Today is International Literacy Day, and it’s a time to reflect on the importance of education, learning and skill development in rapidly evolving workplaces.
Unions play an important role in ensuring workers can make gains in their workplaces by improving their skills through workplace programs. We know that adult literacy programs are vital to many people in our cities and towns who try to build better lives for themselves and their families.
Workers need these programs to gain the essential skills required to participate in our increasingly digital and high tech economy. We must also work and build on apprenticeship programs to help workers get the certifications they want and or train to get a trade.
We must also build on family literacy programs and supports for skill-building opportunities for our children as the parents work to build essential skills. Learning can and must become a family affair for those with families. Almost 50 per cent of Atlantic Canadians do not have the literacy and essential skills required to work and thrive in a knowledge-based, digital society.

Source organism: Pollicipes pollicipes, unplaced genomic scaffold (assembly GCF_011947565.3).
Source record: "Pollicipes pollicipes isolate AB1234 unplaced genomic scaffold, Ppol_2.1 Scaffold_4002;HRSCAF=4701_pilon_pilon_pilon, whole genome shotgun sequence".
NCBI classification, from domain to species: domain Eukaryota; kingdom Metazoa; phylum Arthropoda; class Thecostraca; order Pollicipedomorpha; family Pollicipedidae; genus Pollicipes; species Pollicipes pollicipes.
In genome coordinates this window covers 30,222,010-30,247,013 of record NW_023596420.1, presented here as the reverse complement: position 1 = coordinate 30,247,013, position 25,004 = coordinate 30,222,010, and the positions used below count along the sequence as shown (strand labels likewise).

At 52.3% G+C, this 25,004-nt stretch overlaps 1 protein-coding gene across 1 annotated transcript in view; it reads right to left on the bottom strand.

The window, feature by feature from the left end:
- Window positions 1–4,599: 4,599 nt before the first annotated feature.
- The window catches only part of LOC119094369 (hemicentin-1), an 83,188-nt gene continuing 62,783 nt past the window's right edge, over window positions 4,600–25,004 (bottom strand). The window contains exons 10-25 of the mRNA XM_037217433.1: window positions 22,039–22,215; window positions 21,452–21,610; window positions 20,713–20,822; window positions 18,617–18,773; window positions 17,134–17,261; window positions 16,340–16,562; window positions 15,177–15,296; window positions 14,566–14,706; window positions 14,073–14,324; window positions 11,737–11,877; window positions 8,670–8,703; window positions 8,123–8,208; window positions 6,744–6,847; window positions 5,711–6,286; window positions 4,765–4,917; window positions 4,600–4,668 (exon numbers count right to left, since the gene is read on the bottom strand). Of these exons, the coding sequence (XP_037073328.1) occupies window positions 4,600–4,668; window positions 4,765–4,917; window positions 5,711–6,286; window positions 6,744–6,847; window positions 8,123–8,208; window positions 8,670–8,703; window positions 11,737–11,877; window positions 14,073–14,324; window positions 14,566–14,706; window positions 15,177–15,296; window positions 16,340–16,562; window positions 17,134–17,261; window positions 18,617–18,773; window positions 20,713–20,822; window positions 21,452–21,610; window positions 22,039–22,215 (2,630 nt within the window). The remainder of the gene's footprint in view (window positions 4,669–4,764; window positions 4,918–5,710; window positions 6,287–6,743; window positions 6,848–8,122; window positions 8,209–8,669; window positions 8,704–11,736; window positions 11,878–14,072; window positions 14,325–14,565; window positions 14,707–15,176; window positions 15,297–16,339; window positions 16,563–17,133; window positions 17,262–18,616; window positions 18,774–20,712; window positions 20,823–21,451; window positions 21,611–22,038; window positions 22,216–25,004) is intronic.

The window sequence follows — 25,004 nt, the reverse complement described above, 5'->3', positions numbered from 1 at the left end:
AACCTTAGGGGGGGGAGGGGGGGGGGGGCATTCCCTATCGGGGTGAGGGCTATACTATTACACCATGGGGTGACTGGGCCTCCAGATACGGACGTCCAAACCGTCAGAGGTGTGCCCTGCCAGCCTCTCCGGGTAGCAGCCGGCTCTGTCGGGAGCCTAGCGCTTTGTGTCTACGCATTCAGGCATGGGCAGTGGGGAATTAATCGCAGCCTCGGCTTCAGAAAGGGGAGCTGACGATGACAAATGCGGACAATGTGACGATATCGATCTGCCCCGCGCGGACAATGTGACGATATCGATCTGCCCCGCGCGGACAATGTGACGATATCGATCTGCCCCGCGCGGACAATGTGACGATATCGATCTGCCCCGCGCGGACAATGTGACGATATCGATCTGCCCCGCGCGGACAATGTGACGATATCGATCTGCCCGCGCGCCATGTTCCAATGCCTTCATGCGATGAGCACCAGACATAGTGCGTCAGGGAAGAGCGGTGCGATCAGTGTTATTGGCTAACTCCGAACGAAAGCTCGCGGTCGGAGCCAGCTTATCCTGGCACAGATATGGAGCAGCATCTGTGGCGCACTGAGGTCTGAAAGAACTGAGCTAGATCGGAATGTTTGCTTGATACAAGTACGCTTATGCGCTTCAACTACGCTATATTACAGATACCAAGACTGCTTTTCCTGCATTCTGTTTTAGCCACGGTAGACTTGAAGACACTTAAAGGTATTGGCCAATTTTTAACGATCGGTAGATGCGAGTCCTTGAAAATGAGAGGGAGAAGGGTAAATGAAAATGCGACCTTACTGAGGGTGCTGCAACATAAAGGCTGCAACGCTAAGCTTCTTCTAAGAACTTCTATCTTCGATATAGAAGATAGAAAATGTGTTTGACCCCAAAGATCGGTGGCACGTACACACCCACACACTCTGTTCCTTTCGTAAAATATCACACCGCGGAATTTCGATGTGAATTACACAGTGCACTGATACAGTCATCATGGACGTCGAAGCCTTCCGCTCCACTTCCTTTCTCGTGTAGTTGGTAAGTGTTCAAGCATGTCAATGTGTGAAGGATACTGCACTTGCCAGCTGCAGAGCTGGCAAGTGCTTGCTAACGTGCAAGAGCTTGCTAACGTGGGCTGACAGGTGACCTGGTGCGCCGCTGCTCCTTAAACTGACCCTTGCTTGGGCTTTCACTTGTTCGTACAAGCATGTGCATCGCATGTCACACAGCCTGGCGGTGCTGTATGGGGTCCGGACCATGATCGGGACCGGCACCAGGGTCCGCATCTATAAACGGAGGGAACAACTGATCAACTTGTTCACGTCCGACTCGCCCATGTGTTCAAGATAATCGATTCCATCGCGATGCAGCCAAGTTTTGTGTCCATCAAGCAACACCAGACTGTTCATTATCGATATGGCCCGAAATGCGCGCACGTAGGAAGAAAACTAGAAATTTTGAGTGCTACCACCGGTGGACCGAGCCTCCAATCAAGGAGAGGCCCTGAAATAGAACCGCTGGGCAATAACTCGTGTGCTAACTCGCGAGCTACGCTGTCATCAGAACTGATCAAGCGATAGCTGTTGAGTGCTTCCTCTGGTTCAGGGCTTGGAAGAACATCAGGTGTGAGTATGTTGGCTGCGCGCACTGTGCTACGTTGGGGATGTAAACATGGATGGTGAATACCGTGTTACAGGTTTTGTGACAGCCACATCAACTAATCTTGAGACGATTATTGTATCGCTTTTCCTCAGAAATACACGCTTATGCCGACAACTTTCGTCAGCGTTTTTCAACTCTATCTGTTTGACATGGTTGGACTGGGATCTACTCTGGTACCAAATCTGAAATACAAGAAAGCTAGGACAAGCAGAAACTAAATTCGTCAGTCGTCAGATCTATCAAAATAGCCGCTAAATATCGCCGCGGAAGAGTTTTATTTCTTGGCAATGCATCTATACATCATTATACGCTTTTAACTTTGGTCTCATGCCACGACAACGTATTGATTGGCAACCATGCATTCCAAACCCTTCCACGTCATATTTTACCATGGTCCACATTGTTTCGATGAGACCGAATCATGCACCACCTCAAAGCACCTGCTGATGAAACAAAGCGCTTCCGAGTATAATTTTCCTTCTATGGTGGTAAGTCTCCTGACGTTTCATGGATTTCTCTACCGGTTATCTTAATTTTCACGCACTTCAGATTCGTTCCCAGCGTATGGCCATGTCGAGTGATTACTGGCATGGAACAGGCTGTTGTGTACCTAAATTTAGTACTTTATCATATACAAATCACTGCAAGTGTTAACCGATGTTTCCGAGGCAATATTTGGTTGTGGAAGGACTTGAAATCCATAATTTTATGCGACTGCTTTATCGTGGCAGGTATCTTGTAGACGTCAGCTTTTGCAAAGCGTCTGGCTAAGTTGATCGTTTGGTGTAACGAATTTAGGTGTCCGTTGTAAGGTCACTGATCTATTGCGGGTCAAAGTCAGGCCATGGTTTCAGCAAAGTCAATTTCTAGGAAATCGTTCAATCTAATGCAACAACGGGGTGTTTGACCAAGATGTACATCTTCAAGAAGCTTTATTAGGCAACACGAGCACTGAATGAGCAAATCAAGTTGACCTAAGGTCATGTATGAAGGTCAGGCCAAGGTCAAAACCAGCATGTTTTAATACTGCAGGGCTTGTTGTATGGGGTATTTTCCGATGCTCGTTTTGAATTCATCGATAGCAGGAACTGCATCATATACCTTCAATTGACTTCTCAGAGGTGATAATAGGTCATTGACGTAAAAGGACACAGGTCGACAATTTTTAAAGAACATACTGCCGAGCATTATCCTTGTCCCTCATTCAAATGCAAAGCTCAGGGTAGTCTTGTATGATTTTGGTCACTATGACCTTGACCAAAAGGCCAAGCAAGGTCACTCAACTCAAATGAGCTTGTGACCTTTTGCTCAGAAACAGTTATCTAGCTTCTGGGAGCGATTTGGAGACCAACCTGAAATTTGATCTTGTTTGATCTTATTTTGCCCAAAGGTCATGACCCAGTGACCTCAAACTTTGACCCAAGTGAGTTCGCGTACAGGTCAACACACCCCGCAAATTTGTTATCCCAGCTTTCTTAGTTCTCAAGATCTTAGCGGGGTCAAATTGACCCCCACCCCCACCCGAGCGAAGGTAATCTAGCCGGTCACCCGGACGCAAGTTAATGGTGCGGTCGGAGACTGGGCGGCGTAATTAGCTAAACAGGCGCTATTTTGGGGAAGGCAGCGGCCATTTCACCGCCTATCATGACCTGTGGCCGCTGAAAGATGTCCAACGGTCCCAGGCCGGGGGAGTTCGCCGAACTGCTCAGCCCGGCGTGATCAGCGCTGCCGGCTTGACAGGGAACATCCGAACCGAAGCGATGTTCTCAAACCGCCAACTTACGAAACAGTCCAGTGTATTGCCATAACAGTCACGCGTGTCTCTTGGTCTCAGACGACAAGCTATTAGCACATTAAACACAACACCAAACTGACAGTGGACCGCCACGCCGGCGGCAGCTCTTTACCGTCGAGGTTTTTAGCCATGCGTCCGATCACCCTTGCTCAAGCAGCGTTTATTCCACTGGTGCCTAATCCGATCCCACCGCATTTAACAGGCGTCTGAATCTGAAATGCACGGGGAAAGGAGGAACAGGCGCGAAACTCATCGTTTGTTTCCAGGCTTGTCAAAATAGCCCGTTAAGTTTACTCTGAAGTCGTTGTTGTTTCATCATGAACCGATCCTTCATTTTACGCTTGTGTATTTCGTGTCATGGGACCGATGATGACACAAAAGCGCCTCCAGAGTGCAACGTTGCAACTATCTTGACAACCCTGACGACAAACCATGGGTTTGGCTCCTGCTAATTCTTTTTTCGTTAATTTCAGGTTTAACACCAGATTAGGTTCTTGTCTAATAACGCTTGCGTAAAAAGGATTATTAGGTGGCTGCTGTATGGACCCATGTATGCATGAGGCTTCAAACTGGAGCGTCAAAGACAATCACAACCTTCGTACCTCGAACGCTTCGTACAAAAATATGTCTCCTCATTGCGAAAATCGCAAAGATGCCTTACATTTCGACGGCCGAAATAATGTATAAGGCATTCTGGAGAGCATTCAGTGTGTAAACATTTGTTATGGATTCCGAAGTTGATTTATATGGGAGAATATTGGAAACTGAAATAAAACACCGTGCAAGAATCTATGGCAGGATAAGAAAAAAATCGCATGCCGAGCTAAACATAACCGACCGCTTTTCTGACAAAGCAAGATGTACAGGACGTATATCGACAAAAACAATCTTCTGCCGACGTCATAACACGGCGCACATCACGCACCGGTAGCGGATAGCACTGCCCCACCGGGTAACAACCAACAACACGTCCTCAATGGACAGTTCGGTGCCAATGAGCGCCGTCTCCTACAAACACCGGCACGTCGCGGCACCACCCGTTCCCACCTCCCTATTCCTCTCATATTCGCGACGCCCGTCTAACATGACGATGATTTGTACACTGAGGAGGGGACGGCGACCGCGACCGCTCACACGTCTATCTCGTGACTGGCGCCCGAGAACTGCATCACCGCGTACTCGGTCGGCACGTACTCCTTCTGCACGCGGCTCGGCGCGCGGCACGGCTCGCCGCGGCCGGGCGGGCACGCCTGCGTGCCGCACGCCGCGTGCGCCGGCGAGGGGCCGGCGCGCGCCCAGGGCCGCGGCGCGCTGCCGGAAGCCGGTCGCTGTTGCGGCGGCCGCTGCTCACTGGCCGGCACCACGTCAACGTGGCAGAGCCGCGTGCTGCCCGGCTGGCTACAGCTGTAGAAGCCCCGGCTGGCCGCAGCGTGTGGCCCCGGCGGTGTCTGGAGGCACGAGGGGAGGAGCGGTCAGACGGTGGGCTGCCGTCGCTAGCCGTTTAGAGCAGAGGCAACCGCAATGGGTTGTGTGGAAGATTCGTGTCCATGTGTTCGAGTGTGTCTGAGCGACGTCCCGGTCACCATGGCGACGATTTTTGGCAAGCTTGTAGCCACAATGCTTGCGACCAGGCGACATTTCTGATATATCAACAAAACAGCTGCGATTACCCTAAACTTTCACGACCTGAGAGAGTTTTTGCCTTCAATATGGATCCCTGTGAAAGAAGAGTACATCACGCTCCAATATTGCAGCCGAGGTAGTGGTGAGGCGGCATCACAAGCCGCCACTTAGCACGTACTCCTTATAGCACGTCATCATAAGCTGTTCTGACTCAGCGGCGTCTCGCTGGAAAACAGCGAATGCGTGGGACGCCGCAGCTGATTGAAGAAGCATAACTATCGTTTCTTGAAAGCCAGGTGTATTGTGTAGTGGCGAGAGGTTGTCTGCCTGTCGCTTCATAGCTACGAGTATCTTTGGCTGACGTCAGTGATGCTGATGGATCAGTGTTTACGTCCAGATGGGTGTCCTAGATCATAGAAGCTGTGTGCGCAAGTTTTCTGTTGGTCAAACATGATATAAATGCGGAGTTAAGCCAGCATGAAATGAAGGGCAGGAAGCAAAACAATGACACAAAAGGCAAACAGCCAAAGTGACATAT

There has never been a more important time to support adult and family literacy programs, and apprenticeship programs.
The federal government must restore core funding to literacy organizations across Canada. Without federal funding, literacy organizations are being forced to lay off staff, reduce programs, and turn away those in need of skills training. PEI just announced its closing its provincial literacy organization and others have done the same. Without these programs, thousands of people will not be able to build the skills they need to get better job. Without federal core funding, the organizational capacity at literacy Nova Scotia continues to erode and our ability to leverage funds for important project work is significantly diminished. We need help and it’s time the Federal Government restores funding to these important programs.
Nova Scotia Federation of Labour President Danny Cavanagh is also the Board Chair for Literacy Nova Scotia